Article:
The Weymouth group told us that they started their walk with a light hearted quiz about Maiden Castle, a famous hill fort in Dorchester they were walking around. After lunch they were joined by more members for a gentle walk from Maiden Castle to Martinstown where they were able to buy locally made ice cream from a farm shop via a vending machine! Yummy. The original route had to be changed due to a bull in the field and a closed bridleway.
Leighton Buzzard told us that they have visited the Bloomsbury North Conservation Area (around London Euston station) twice this week as part of their Making Strides effort.
They were blessed with the weather, as you will see from the photo. They started both walks with coffee at The Wellcome Institute then did their walks complete with lots of interesting information, many blue plaques to look at and several lovely green oases to walk through where so many were enjoying the sunshine.
Three members of the Ottery St Mary group at the finish of a 5 mile walk from Beer to Branscombe and back on a lovely sunny day, stopping for coffee and cake at The Sea Shanty at Branscombe beach.
Marple NWR members walked a joint total of 25 miles on a lovely Autumn afternoon walk through the local park and along the Peak Forest canal, finishing at a local garden centre for Afternoon tea. The trees were starting to show their Autumn colours.
Members of Eastbourne NWR walked around Arlington Reservoir just as the mist was being burned off by the warm autumnal sun.
They were accompanied by sparrows, robins along the circuit and could see Canadian Geese and Mallards on the water. Four White Geese greeted them on their arrival in the car park, and seemed to be accusing them of invading their area!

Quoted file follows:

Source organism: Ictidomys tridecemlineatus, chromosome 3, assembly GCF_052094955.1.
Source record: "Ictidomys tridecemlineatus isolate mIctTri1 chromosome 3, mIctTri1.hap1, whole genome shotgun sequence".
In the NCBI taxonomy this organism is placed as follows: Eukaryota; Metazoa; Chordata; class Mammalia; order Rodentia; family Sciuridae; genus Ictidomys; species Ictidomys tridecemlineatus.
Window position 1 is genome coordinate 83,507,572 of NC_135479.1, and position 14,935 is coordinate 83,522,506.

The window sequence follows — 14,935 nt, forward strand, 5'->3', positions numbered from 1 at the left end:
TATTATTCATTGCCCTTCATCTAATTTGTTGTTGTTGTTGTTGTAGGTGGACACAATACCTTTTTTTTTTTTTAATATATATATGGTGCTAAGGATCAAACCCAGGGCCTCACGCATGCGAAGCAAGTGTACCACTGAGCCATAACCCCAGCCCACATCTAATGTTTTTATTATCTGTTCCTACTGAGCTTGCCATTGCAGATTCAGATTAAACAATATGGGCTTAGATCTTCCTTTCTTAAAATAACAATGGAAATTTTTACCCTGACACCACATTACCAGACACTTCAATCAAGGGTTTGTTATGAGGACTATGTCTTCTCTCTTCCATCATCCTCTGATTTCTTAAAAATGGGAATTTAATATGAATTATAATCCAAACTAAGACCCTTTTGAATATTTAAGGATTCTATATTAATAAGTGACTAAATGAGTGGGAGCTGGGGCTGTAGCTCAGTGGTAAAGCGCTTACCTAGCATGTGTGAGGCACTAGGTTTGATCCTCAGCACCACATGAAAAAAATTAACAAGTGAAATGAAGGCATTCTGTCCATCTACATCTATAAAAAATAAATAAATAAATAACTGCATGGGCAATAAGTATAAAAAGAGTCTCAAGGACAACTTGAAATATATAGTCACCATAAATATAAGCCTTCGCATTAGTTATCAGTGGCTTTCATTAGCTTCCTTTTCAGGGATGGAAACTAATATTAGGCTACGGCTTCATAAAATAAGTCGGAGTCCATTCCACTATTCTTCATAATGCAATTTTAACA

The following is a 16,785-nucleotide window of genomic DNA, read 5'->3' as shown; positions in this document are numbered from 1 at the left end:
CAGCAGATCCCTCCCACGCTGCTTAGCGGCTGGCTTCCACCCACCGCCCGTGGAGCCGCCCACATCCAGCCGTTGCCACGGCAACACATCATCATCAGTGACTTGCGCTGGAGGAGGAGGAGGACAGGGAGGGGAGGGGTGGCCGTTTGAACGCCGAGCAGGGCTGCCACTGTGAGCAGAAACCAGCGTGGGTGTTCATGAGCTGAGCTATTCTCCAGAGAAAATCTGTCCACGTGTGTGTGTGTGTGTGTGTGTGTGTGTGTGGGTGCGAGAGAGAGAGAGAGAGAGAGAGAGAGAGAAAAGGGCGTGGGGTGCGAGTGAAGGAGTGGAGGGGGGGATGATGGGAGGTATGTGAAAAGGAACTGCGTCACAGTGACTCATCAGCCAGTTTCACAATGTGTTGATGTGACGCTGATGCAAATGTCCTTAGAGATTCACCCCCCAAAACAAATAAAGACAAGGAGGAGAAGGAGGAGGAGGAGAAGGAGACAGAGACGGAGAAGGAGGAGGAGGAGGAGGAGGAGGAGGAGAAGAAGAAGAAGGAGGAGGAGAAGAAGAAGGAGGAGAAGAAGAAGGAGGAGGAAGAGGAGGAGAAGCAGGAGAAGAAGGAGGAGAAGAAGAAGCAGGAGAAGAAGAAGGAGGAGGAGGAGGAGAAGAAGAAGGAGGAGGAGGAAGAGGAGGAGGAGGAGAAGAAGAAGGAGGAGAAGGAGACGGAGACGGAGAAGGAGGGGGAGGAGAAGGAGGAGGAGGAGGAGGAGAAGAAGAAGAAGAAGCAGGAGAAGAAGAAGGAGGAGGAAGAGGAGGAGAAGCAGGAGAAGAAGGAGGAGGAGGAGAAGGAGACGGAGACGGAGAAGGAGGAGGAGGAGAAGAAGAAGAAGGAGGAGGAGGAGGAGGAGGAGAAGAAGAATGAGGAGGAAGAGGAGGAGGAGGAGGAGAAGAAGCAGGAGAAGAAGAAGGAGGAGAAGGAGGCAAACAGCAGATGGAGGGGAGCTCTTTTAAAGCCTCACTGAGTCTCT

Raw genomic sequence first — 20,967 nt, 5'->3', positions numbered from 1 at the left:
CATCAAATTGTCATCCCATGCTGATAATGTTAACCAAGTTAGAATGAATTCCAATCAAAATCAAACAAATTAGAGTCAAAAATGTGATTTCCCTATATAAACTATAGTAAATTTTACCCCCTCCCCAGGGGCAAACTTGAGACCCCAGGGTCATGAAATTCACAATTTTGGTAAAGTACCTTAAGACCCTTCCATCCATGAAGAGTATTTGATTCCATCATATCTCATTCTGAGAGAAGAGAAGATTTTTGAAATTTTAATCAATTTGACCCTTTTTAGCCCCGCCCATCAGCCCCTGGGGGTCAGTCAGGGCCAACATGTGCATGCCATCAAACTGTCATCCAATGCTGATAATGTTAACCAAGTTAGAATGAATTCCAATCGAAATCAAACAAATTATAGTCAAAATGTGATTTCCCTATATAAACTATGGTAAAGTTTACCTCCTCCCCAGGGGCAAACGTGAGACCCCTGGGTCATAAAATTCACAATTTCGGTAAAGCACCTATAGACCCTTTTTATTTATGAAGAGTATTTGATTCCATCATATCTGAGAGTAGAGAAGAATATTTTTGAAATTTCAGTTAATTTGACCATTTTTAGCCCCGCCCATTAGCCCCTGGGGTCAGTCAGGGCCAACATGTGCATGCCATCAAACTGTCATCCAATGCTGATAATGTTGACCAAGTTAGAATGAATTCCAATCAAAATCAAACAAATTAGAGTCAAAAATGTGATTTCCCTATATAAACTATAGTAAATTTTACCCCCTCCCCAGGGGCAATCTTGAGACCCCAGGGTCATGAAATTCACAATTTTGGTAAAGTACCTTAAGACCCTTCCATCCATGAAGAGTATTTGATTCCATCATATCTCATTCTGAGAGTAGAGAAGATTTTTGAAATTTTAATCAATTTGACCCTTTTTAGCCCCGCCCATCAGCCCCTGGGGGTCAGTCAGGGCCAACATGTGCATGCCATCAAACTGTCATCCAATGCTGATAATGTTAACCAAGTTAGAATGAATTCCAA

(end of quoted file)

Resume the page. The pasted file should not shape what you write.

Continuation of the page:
The water was still at a very low level even after the numerous rainy days.
Linda managed to avoid treading on the frog, which luckily she spotted between her feet and persuaded to hop to a safer place.
Four members of the SW Sheffield NWR group met at the Longshaw Estate. The rain was teeming down so they sheltered in the book shop and then decided to go to the cafe in the hope that the rain would stop soon.
By the time they had finished their drinks the sun had come out and they carried on. They arrived back at the car park just before the rain started again!
Eight members of the Hythe and Waterside NWR group did a lovely circular 5.5 mile walk in The New Forest from Burley, taking in a disused railway track for about a mile of the walk. The weather was glorious with beautiful views. They were also joined by some of the members’ husbands for the walk and a surrogate Cockerpoo.
The walk ended at Holmsley Tea Rooms which is an Old Railway Station for Tea & Scones
The NWR Giffnock Group walked in Pollok Country Park. In a day that threatened some showers, they set off enthusiastically through beautiful Pollok Park which is a large country estate of 360 acres in Glasgow.
With magnificent scenery and various walking routes it provided access to beautiful landscape and natural habitat in south side of the city. The trees were resplendent in their autumn colours and they saw the beautiful Highland Cows. The park also houses the magnificent Pollok House, a Georgian mansion which has a collection of fine European art. Their circular walk of three miles returned them to their starting point at The Burrell Collection which has 9000 stunning treasures and artefacts from all over the world…and a very enticing restaurant.